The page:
Before reviews begin, conduct a training on how bias can appear in reviews. While you can’t train the bias out of folks you can make them more aware!
People teams should monitor the feedback inputted in reviews and require that all ratings have examples.
- Train your managers. For the second week in a row, I’m including this in my tips section. Training you managers is the single most important thing you can do to resolve a lot of the problems that occur in the workplace.
When it comes to performance reviews having managers that are strong at communicating, effective at giving feedback and empathetic enough to lead conversations will be a game changer. But none of that matters if managers can’t build trust with their teams.
Three training sessions I would recommend holding with managers prior to any review cycle:
- How to build trust with your team
- How to write actionable feedback
- How to deliver feedback
Call me crazy, but what if we didn’t do performance reviews?
I can’t let you leave without sharing my take on this. Don’t do reviews.
Performance reviews that happen 1 or 2 times a year contribute to this notion that performance is a linear line.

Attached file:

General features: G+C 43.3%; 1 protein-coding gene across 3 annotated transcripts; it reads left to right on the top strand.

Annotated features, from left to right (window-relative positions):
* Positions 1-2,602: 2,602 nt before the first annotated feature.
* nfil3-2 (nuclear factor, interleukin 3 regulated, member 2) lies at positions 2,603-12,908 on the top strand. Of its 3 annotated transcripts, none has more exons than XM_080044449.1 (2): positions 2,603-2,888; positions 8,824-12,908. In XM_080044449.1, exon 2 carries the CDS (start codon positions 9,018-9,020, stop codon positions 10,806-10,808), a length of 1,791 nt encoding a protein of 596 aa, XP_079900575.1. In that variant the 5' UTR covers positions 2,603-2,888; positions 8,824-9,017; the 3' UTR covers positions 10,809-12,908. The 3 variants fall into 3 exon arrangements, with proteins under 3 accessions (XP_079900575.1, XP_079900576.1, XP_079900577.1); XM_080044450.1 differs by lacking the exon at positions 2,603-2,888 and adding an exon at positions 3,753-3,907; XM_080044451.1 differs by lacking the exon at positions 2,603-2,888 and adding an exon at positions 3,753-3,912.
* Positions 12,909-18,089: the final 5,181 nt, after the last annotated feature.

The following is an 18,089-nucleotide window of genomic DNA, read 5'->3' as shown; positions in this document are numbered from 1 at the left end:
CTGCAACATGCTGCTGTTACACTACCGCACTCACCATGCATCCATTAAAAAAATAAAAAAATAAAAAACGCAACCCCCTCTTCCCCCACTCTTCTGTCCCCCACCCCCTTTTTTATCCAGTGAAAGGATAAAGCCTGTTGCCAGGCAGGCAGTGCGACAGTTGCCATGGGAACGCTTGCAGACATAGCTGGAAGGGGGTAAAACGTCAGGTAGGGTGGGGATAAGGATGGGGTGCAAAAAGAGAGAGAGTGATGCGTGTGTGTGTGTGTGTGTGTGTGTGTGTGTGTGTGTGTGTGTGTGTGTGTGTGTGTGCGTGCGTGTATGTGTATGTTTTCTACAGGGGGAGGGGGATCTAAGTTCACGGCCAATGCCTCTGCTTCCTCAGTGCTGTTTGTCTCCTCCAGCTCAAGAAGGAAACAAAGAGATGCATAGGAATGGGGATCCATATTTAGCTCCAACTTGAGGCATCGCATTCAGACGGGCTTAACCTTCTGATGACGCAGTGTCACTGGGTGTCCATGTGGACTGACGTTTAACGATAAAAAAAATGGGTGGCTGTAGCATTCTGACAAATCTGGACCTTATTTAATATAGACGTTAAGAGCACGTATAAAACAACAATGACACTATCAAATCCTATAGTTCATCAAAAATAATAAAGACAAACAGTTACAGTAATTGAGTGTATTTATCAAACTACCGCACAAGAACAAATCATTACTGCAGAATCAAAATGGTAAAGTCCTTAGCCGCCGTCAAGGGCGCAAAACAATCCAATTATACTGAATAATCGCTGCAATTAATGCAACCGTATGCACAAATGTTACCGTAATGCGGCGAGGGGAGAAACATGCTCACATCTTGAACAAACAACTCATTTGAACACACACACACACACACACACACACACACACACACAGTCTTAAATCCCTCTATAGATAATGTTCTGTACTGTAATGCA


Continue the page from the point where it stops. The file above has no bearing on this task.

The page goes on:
But it rarely ever is. Your performance changes weekly. What happens if you have an off week right before a performance review, is that going to impact your performance and raise? Maybe…
What if we could design a system that accounted for the fact that performance varies week over week?
There is a way to get quality performance data, on a weekly or bi-weekly basis, in a meaningful way on things that are most important to the organization.
Like a product iterates in sprints, why can’t we approach employee performance like a sprint?
Imagine the following scenario:
- Employee <> manager check-in scheduled for every two weeks to discuss performance
- At the end of the check-in both employee and manager answer 2-3 questions about performance, expectations, morale, etc.
- At twice a year, employee <> manager meet for a longer period of time to discuss bigger career growth, goals and achievements
Yes, this requires managers to make time for their employees. At the same time, it’s really a lighter lift than those one or two performance review a year. It could also resolve the feeling of anxiety and stress employees feel with reviews.
Spoiler alert: I’m going to try rolling this out at Workweek in the next few months. I’ll be sharing everything I learn with this group! Hoping my hypothesis that more touch points around performance will lead to happier and more engaged employees.